|Organisations are oblivious and unprepared for the tough communication challenge looming on the horizon
Teenagers will drive huge increase in multi-channel contact
Q1 Are predictions of a communications explosion over-hyped?
The reality is that there seems little danger of the situation being over-hyped. If anything, we need to shout louder about this because few organisations are sufficiently well-informed at a senior management level about the seismic changes taking place in how people communicate, especially younger ones who are the consumers of the future. That means they have little idea about the impact this will have on their operations and relationship with customers.
We have carried out several special research projects on mobile internet use and the consumer of the future, as well as into behavioural trends and attitudes among under-18s and we have overlaid these findings to create a highly detailed picture of how people will communicate in the next five to 10 years. The unequivocal conclusion is that the sheer volume of communication will increase exponentially, driven by a number of factors, including a proliferation in contact channels.
The key factors influencing this are an acceleration in mobile data traffic growth (it is forecast to rise 18-fold within five years as the number of mobile devices exceeds the number of people on the planet). In particular, growth in adoption of smartphones and tablets is fuelling increased communication, while the spread of social networking is also an important contributor, predominantly in the personal sphere, but increasingly in the corporate sphere also.
Contact Overload – Research Update
There are more generations than ever embracing social networking as a habitual form of communication but the most prolific of all are young teenagers who use social networking sites and also instant messenger twice as much as 18-25 year olds, who are already active users.
Q2 If teenagers are mostly fixated on digital communications won’t we see a reduction in contact via more traditional channels in future?
That is the prevailing received wisdom - but it is not an accurate understanding either of what is happening today or what will happen in future. What we’re seeing is a desire and need for continuous communication in the teen group not just via digital channels but across all contact channels.
Today’s teenagers are sophisticated communicators who juggle simultaneous communication across different channels with ease - they are frequently on Facebook, texting and speaking in person to friends, all at the same time.
Connected Generation – E-Journal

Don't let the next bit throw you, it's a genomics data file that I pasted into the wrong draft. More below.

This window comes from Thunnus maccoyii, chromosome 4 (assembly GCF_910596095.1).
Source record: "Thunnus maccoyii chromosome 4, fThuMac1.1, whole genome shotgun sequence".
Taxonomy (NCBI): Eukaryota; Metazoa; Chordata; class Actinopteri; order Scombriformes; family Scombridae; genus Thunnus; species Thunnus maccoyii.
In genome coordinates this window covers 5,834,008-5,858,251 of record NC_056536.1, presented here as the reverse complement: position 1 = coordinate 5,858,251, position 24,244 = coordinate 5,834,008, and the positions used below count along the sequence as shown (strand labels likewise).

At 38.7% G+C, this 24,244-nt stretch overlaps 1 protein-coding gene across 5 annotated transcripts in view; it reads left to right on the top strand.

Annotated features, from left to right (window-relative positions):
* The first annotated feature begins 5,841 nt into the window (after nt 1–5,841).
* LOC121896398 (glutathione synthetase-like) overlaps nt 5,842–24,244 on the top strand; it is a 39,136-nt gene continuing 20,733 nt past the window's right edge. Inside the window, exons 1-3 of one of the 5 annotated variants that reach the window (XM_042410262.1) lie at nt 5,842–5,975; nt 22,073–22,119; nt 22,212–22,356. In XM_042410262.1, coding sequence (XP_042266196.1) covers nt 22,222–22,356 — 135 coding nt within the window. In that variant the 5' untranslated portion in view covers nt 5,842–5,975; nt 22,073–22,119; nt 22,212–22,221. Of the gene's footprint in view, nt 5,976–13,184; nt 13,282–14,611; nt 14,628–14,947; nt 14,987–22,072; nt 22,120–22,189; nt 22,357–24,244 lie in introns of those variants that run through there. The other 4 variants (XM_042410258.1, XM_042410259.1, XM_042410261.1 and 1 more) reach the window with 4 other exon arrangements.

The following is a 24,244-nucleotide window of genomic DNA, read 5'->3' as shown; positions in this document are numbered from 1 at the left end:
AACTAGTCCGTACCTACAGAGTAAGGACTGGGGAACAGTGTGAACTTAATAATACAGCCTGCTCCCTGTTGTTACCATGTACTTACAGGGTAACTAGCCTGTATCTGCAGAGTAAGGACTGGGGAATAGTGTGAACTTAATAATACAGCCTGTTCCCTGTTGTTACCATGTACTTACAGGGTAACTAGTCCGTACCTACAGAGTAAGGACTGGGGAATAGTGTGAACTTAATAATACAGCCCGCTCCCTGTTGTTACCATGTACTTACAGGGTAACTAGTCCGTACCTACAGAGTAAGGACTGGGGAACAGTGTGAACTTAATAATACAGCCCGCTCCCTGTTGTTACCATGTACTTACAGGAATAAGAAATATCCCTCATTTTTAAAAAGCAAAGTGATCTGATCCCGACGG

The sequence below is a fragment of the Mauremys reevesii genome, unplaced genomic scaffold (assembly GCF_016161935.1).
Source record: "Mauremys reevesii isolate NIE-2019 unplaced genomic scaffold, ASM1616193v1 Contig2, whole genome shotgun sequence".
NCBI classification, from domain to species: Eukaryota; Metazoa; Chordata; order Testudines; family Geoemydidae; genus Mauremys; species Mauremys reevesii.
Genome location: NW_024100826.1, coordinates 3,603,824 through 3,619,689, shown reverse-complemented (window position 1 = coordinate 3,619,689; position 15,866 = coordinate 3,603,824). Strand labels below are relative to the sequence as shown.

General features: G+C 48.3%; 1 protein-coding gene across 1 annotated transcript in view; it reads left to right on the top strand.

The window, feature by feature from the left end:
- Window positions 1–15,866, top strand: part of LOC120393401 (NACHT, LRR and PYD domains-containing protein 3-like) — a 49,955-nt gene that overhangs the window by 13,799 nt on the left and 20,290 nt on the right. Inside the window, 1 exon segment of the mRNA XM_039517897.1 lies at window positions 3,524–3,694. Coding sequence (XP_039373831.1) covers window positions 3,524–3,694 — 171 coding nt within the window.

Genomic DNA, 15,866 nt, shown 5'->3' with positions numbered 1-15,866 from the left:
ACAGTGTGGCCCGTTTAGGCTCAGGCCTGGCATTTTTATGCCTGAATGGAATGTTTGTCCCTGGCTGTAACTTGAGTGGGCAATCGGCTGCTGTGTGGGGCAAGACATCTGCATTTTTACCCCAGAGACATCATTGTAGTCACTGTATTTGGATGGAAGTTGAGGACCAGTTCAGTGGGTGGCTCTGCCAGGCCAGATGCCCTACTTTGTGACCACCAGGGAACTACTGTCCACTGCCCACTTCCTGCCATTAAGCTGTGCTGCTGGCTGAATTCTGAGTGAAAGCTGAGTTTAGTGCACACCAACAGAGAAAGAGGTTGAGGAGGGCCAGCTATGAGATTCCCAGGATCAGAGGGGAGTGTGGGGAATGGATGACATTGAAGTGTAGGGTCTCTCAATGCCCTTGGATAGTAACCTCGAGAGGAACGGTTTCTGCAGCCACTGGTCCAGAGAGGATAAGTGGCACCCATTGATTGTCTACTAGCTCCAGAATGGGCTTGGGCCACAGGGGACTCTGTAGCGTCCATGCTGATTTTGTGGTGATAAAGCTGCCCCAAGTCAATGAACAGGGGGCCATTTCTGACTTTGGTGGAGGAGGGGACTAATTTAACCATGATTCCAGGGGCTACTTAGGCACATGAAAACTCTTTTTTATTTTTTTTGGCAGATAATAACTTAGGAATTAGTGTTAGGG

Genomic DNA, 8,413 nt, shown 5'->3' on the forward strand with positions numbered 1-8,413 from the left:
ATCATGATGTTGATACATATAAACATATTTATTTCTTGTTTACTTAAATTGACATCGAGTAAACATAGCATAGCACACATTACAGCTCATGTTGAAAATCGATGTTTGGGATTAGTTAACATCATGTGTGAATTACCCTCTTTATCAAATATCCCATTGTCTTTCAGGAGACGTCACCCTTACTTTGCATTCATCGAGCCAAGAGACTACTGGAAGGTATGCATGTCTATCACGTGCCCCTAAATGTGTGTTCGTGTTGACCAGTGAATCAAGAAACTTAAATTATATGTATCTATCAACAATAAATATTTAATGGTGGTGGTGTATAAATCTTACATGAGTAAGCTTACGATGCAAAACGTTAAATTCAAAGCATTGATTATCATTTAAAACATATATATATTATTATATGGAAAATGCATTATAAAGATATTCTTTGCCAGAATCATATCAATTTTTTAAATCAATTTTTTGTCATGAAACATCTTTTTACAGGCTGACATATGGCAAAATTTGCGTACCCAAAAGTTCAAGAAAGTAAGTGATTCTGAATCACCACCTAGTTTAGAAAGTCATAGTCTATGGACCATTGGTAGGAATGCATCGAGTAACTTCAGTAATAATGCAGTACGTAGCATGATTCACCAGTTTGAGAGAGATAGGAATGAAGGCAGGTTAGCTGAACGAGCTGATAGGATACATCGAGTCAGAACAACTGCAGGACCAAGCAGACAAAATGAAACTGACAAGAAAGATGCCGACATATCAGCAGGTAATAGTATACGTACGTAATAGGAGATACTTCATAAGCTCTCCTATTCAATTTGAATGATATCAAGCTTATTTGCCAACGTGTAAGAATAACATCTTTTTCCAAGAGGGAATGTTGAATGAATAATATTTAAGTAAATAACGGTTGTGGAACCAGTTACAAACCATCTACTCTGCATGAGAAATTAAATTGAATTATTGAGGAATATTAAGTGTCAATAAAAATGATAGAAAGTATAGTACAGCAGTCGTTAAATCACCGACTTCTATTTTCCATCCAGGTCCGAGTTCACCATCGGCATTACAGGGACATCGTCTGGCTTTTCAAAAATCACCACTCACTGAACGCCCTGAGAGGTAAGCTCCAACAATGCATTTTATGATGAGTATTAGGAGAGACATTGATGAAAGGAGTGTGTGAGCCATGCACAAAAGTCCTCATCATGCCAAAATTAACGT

You might surmise that as they already use social media and instant messenger more than any other demographic; they are likely to give up on text, email or phone calls - but our research shows that is not happening. Texts are popular for personal contact but phone calls also remain popular. Email is rarely a top choice for personal contact among teens but is one of the most popular choices (along with phone calls) for contacting organisations. What this clearly tells us is that the future of consumer contact is not about channel substitution, it is in fact about proliferation of contact via every channel.
Q3 Are organisations prepared to respond to the communications explosion?
Speaking bluntly - no, they are not. A critical thing that is often overlooked in the customer communication debate is that there are often deep internal conflicts within organisations when it comes to customer contact strategy.
Opposing Tensions – E-Journal
For example, marketing success is frequently measured in terms of increased engagement which fosters increased contact via multiple channels, offering customers as many opportunities as possible to engage with a brand.
Contrast this with customer service operations where senior management are frequently incentivised to reduce contact in order to strip out the cost of service. There is also a common trend for service operations to attempt to drive channel migration to the cheapest channel rather than offering channel choice to customers.
Conflicting drivers within separate parts of an organisation complicate the picture, often obscuring the board’s overarching view of how customers actually want to make contact - which ultimately hampers their ability to plan for the future.
In simple terms, there is limited awareness of the fact that teenagers are communicating significantly more and that channel substitution is simply not happening. Organisations need to recognise that myth and tackle the contradictions within their own businesses on optimal customer contact strategies. That is a hard circle to square.